Comments for sounds by davidou

  • previous
  • next
  • 1
  • 2
  • 3
  • 4
  •  |  108 comments

  • avatar
    Tommyfighter 1 month ago

    sounds like the one from papers please when the terrorist are attacking the checkpoint

    On sound: Alarme.wav
  • avatar
    Glyde 1 month, 3 weeks ago

    sound

    On sound: Baleines.wav
  • avatar
    calodas 2 months ago

    I like it. :)

    On sound: Surprise.wav
  • avatar
    anderswelle123 2 months, 1 week ago

    h8 is for me.
    This is a good article. Click here for more information. Page semi-protected
    Google
    From Wikipedia, the free encyclopedia
    This article is about the corporation. For the search engine, see Google Search. For other uses, see Google (disambiguation).
    Not to be confused with Goggle or Googol.
    Google Inc.
    Logo Google 2013 Official.svg
    Googleplex-Patio-Aug-2014.JPG
    The Googleplex, Google's original and largest corporate campus
    Type
    Public
    Traded as Class A: NASDAQ: GOOGL
    Class B supervoting: unlisted
    Class C nonvoting: NASDAQ: GOOG
    NASDAQ-100 Components (GOOGL and GOOG)
    S&P; 500 Components (GOOGL and GOOG)
    Industry Internet
    Computer software
    Telecoms equipment
    Founded September 4, 1998
    Menlo Park, California[1][2]
    Founder Larry Page, Sergey Brin
    Headquarters Googleplex, Mountain View, California, U.S.[3]
    Coordinates 37.422°N 122.084058°WCoordinates: 37.422°N 122.084058°W
    Area served
    Worldwide
    Key people
    Larry Page (CEO)
    Eric Schmidt (Chairman)
    Sergey Brin (Director of Google X and Special Projects)[4]
    Ruth Porat (CFO)
    Products See list of Google products
    Revenue Increase US$66.001 billion (2014)[5]
    Operating income
    Increase US$16.496 billion (2014)[5]
    Net income
    Increase US$14.444 billion (2014)[5]
    Total assets Increase US$131.133 billion (2014)[5]
    Total equity Increase US$104.5 billion (2014)[5]
    Number of employees
    55,419 (Q1 2015)[6]
    Subsidiaries AdMob, DoubleClick, On2 Technologies, Picnik, YouTube, Zagat, Waze, Blogger, SlickLogin, Boston Dynamics, Bump, Nest Labs, DeepMind Technologies, WIMM One, VirusTotal
    Website www.google.com
    Footnotes / references
    [7]
    Google is an American multinational technology company specializing in Internet-related services and products. These include online advertising technologies, search, cloud computing, and software.[8] Most of its profits are derived from AdWords,[9][10] an online advertising service that places advertising near the list of search results.

    Google was founded by Larry Page and Sergey Brin while they were Ph.D. students at Stanford University. Together they own about 14 percent of its shares but control 56 percent of the stockholder voting power through supervoting stock. They incorporated Google as a privately held company on September 4, 1998. An initial public offering followed on August 19, 2004. Its mission statement from the outset was "to organize the world's information and make it universally accessible and useful,"[11] and its unofficial slogan was "Don't be evil."[12][13] In 2004, Google moved to its new headquarters in Mountain View, California, nicknamed the Googleplex.[14]

    Rapid growth since incorporation has triggered a chain of products, acquisitions and partnerships beyond Google's core search engine. It offers online productivity software including email (Gmail), a cloud storage service (Google Drive), an office suite (Google Docs) and a social networking service (Google+). Desktop products include applications for web browsing, organizing and editing photos, and instant messaging. The company leads the development of the Android mobile operating system and the browser-only Chrome OS[15] for a netbook known as a Chromebook. Google has moved increasingly into communications hardware: it partners with major electronics manufacturers[16] in the production of its "high-quality low-cost"[17] Nexus devices and acquired Motorola Mobility in May 2012.[18] In 2012, a fiber-optic infrastructure was installed in Kansas City to facilitate a Google Fiber broadband service.[19]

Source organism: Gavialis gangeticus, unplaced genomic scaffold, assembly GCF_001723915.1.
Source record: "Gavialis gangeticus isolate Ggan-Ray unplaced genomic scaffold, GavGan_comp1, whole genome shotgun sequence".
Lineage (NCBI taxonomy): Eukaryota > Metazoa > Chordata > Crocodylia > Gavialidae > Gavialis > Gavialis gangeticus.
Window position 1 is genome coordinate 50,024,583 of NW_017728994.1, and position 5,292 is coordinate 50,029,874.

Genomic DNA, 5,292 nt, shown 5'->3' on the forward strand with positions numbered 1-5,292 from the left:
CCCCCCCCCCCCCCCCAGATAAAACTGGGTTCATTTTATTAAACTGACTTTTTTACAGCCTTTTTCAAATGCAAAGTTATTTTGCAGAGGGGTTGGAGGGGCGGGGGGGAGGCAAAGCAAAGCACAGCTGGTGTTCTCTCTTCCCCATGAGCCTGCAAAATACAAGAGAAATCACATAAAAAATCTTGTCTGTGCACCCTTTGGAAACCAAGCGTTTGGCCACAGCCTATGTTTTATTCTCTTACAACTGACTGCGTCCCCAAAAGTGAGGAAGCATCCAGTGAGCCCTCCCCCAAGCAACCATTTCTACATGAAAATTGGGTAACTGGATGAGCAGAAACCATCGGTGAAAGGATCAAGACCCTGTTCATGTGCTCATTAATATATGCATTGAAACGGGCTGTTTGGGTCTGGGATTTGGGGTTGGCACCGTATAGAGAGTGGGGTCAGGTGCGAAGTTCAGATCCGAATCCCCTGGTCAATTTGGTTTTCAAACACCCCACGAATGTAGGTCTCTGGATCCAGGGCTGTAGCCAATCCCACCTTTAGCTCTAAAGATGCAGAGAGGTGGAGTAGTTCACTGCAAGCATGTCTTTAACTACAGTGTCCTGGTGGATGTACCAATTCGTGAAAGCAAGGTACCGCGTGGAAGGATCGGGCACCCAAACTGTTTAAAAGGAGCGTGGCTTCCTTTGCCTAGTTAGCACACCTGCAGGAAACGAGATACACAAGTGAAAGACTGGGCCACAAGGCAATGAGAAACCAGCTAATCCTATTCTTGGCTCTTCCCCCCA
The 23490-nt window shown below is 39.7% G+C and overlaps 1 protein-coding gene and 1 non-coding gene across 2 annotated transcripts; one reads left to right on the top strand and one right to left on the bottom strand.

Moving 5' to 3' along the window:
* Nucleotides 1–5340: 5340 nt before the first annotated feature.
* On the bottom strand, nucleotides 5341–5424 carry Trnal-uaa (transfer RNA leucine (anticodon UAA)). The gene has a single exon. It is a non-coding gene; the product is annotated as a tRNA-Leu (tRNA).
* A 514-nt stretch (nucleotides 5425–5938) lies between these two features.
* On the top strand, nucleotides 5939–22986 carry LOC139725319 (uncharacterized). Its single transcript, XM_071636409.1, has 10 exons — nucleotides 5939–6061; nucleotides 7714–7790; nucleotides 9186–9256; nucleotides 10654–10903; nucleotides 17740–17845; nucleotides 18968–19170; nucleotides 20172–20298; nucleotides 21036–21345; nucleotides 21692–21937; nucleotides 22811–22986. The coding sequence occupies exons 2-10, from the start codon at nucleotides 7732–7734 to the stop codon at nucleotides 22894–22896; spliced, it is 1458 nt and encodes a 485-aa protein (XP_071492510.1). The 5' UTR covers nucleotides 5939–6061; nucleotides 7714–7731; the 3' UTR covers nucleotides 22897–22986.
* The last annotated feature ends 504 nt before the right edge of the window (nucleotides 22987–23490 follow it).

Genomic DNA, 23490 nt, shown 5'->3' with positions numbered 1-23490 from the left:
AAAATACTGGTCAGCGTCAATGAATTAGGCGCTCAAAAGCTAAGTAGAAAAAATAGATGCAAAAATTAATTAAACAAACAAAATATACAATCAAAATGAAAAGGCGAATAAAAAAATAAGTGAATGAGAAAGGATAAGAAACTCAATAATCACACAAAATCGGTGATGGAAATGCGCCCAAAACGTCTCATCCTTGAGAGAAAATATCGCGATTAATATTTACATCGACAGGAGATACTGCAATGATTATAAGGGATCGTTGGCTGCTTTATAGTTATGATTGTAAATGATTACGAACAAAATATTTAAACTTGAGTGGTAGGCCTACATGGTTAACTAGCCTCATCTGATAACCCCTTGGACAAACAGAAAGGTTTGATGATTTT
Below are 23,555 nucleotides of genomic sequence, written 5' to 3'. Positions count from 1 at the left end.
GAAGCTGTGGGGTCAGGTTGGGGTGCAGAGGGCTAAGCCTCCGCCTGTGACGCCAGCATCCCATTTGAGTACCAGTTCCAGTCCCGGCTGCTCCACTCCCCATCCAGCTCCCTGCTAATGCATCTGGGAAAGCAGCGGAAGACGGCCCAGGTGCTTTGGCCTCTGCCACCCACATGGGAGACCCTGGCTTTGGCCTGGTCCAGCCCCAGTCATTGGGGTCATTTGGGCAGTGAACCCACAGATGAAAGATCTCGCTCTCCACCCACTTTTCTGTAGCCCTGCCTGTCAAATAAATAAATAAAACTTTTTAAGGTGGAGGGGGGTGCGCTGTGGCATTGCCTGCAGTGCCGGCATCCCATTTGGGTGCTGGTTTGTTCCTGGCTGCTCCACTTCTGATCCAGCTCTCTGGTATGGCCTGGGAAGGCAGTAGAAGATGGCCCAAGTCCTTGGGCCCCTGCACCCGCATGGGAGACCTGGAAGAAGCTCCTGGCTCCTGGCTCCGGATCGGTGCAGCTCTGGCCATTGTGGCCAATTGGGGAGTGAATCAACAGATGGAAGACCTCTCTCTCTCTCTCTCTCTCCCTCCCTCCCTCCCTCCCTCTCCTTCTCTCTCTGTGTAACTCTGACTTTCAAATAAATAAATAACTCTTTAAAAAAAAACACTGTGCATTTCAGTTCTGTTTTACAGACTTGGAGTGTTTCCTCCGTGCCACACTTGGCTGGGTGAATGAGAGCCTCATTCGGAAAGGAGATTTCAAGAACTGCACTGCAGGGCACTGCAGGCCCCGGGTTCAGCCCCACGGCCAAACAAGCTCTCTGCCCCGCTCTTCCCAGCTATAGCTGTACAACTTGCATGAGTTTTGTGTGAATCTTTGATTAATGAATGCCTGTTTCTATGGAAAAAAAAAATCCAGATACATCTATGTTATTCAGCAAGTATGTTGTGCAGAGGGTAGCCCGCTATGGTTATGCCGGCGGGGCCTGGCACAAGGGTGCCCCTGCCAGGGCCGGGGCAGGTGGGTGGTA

The corporation has been estimated to run more than one million servers in data centers around the world (as of 2007);[20] and to process over one billion search requests,[21] and about 24 petabytes of user-generated data, each day (as of 2009).[22][23][24][25] In December 2013, Alexa listed google.com as the most visited website in the world. Numerous Google sites in other languages figure in the top one hundred, as do several other Google-owned sites such as YouTube and Blogger.[26] Its market dominance has led to prominent media coverage, including criticism of the company over issues such as search neutrality, copyright, censorship, and privacy.[27][28]

    Contents [hide]
    1 History
    1.1 Financing, 1998 and initial public offering, 2004
    1.2 Growth
    1.3 2013 onward
    1.4 Acquisitions and partnerships
    1.5 Google data centers
    2 Products and services
    2.1 Advertising
    2.2 Search engine
    2.3 Productivity tools
    2.4 Enterprise products
    2.5 Other products
    2.6 APIs
    2.7 Other websites
    3 Corporate affairs and culture
    3.1 Employees
    3.2 Office locations and headquarters
    3.3 Doodles
    3.4 Easter eggs and April Fools' Day jokes
    3.5 atGoogleTalks
    3.6 Philanthropy
    3.7 Tax avoidance
    3.8 Environment
    3.9 Lobbying
    3.10 Litigation
    4 See also